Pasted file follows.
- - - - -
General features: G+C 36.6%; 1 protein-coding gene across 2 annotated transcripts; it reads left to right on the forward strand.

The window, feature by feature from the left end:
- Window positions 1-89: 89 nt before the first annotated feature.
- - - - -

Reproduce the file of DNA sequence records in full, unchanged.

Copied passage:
General features: G+C 36.6%; 1 protein-coding gene across 2 annotated transcripts; it reads left to right on the forward strand.

The window, feature by feature from the left end:
- Window positions 1-89: 89 nt before the first annotated feature.